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Inclusion of children in the initial conversation about their cancer diagnosis: impact on parent experiences of the communication process

  • Sarah R. Brand McCarthyEmail author
  • Tammy I. Kang
  • Jennifer W. Mack
Original Article

Abstract

Introduction

Including children in medical conversations is considered the standard of care for children with cancer. However, previous qualitative research has raised concerns about how the child’s presence impacts the parent’s communication experience. The current study examines the frequency and impact of child presence during a serious medical conversation on the parent’s communication experience in pediatric oncology.

Methods

Three hundred sixty parents of children newly diagnosed with cancer completed questionnaires assessing the child’s presence during the initial conversation with the oncologist about diagnosis and treatment and parental communication experiences. Primary oncologists completed a survey question about the child’s prognosis.

Results

Sixty-one percent of children were present during the initial conversation, with lowest rates among children aged 3–6 (44%) and 7–12 (44%). Child presence was not associated with parents’ reports that they received prognostic information (p = 0.20), high-quality information (p = 0.19), or high-quality communication about the child’s cancer (p = 1.0).

Discussion

The parent’s communication experience is not diminished by the choice to include the child. Given the bioethical imperative to include children in conversations about serious illness whenever possible, this concern should not be used to exclude children, but rather to give parents additional time of their own when needed to fully process decisions.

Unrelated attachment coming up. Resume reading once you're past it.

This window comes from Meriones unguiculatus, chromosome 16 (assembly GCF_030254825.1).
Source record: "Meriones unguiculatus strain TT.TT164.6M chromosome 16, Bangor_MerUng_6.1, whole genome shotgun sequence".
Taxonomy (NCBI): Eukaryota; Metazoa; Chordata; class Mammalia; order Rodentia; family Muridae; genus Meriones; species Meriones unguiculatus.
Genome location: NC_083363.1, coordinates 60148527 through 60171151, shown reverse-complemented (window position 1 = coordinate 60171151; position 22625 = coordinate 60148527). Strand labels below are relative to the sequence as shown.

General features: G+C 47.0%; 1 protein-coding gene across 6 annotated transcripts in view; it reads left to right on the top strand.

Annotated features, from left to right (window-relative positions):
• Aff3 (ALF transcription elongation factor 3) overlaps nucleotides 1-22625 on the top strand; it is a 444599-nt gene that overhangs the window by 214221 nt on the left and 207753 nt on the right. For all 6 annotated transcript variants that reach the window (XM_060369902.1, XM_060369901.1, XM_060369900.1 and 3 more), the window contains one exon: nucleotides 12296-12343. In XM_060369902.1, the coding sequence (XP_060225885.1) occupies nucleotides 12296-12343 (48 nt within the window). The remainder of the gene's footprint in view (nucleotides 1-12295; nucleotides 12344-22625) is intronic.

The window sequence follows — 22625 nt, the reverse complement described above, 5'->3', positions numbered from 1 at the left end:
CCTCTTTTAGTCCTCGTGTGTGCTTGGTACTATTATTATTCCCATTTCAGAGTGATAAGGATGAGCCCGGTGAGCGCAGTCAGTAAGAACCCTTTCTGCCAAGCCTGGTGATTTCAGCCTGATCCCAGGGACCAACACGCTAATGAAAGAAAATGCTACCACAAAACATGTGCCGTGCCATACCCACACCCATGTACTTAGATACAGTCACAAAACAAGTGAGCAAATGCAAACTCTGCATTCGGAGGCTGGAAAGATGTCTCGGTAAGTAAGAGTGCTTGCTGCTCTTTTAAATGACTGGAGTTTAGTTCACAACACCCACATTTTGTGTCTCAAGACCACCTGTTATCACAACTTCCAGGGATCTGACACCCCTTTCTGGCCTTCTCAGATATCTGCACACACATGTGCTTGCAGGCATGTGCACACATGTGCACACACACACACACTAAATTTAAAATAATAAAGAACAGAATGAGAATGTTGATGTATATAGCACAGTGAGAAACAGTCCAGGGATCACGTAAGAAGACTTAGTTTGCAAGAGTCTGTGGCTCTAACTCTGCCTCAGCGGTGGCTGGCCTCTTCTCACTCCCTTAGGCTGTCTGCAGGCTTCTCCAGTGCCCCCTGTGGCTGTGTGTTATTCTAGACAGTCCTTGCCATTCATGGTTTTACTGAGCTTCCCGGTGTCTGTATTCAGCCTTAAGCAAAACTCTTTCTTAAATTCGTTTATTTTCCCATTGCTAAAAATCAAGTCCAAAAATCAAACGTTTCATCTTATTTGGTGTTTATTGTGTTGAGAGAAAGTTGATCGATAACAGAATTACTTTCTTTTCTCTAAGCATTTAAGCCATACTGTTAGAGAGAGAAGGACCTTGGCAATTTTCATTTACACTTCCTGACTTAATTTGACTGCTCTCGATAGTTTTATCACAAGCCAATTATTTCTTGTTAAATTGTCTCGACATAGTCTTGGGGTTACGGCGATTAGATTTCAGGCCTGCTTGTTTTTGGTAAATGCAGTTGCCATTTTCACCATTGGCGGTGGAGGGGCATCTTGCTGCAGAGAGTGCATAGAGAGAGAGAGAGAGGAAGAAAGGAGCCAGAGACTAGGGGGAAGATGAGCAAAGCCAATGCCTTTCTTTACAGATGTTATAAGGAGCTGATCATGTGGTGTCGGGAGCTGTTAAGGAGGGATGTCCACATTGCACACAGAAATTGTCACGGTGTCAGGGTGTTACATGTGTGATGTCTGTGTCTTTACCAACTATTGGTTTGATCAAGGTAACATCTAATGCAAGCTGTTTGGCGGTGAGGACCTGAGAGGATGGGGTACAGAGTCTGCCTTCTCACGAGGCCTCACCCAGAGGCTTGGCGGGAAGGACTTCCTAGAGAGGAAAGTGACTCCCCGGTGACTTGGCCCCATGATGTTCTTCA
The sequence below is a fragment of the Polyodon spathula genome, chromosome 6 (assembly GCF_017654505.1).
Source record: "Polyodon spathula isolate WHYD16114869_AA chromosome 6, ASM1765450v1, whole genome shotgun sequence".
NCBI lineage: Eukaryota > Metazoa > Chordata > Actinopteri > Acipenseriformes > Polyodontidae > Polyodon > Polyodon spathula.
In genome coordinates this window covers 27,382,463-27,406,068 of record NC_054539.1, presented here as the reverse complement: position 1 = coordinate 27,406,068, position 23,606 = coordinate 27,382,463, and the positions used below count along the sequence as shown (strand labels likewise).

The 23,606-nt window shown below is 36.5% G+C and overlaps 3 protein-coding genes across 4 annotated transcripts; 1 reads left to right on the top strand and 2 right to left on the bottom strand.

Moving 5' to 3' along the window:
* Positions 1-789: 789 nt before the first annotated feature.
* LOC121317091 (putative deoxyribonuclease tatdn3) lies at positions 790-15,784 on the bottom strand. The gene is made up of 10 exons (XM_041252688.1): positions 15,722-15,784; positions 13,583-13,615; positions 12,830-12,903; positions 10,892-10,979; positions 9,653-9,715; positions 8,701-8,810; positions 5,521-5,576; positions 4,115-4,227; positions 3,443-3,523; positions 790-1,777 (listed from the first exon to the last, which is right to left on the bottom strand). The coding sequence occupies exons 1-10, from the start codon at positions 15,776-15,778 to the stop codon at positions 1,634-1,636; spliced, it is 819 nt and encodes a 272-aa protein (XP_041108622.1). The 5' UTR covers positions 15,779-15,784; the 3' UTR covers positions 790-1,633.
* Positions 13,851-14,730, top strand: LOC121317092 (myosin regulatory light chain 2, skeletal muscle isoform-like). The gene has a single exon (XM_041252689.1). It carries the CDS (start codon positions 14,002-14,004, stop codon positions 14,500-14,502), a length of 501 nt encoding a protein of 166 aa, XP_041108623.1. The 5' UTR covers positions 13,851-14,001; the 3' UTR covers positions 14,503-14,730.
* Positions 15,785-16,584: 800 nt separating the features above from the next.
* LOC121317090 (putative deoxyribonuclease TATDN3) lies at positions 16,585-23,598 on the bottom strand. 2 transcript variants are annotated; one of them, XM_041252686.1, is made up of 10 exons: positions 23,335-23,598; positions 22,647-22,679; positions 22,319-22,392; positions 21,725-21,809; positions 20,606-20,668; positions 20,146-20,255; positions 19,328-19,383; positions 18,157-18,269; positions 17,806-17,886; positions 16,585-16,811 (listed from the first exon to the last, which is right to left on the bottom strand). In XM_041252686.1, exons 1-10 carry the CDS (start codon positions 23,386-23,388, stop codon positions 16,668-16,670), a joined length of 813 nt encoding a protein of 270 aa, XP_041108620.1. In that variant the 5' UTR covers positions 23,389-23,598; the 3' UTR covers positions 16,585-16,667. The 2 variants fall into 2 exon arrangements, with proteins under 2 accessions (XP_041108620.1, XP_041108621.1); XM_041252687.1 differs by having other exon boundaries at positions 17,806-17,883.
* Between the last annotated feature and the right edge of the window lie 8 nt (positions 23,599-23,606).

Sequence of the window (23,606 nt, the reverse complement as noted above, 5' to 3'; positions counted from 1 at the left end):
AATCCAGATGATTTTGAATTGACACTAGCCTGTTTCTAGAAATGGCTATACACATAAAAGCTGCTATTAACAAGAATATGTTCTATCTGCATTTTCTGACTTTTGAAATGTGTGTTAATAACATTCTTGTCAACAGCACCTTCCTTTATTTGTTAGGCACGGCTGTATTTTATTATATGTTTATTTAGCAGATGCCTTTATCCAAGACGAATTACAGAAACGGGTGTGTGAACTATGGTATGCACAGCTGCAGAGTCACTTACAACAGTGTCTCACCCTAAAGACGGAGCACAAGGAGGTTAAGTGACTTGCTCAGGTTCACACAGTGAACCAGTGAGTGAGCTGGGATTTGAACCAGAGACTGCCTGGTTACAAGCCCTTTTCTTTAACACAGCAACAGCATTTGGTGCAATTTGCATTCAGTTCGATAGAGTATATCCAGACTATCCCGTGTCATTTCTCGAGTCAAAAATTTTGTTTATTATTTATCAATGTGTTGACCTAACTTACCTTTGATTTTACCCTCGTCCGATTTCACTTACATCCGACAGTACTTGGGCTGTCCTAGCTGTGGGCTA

Keywords

Pediatric hematology/oncology Psychosocial Communication Parents 

Notes

Compliance with ethical standards

This study was approved by the Institutional Review Boards at the Dana-Farber Cancer Institute and Children’s Hospital of Philadelphia.

Conflict of interest

The authors have no conflicts of interest relevant to this article to disclose. The study PIs have full control of all primary data. The data is not in a public repository, but that requests for data access will be considered individually and data made available if appropriate using processes consistent with those of our institution and IRB. We will consider requests for data access from reviewers if needed, again in compliance with institutional and IRB policy.

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Copyright information

© Springer-Verlag GmbH Germany, part of Springer Nature 2019

Authors and Affiliations

  1. 1.Department of Pediatric OncologyDana-Farber Cancer InstituteBostonUSA
  2. 2.Department of Psychiatry and PsychologyMayo ClinicRochesterUSA
  3. 3.Section of Pediatric Palliative CareTexas Children’s HospitalHoustonUSA

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